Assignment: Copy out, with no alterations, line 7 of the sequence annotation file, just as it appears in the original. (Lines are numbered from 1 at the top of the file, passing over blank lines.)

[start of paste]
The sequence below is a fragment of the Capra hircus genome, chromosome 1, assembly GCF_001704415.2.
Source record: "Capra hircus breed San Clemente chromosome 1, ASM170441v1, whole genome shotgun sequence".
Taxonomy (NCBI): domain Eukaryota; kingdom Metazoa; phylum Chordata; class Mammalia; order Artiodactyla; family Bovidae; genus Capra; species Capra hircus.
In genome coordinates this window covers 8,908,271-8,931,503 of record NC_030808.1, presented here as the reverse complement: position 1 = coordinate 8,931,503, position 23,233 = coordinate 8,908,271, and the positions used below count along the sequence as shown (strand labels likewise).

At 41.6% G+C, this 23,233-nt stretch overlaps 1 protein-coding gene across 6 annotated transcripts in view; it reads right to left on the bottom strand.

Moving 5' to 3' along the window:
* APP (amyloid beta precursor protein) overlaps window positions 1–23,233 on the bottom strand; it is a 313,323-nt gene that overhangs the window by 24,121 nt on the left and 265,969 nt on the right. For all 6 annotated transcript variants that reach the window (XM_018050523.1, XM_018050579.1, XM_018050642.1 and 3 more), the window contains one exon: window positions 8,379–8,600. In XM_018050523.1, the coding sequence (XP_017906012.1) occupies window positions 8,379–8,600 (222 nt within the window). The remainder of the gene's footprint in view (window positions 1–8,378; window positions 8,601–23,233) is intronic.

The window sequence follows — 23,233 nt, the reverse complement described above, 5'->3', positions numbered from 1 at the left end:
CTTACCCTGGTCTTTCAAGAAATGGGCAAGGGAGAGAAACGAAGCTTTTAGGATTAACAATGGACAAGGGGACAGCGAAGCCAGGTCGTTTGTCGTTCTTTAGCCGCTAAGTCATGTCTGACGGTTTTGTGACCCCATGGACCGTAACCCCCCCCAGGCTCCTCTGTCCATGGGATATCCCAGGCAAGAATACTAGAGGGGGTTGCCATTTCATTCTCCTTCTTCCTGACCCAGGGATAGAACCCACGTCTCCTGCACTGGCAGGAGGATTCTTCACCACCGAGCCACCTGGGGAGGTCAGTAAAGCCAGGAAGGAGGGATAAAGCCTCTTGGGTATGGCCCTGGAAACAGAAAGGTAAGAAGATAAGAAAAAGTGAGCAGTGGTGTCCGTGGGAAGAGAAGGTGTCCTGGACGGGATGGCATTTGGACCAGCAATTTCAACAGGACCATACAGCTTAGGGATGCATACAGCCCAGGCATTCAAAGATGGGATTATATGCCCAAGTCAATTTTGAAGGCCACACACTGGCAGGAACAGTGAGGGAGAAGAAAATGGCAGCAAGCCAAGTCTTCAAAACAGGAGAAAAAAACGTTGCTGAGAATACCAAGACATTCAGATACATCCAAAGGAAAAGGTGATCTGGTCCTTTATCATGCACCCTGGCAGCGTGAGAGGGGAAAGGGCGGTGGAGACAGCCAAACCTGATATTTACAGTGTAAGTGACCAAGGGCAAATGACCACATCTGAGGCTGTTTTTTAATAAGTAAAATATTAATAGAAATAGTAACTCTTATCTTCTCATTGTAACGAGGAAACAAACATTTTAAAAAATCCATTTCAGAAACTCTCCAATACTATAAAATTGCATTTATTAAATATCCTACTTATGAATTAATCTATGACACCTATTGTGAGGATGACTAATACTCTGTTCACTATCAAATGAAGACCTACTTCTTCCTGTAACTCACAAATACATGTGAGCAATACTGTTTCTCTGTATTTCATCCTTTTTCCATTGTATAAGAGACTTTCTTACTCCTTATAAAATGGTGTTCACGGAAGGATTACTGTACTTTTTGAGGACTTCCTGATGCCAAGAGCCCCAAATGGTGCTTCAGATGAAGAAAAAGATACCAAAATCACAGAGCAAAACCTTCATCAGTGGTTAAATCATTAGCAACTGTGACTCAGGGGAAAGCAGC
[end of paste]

* APP (amyloid beta precursor protein) overlaps window positions 1–23,233 on the bottom strand; it is a 313,323-nt gene that overhangs the window by 24,121 nt on the left and 265,969 nt on the right. For all 6 annotated transcript variants that reach the window (XM_018050523.1, XM_018050579.1, XM_018050642.1 and 3 more), the window contains one exon: window positions 8,379–8,600. In XM_018050523.1, the coding sequence (XP_017906012.1) occupies window positions 8,379–8,600 (222 nt within the window). The remainder of the gene's footprint in view (window positions 1–8,378; window positions 8,601–23,233) is intronic.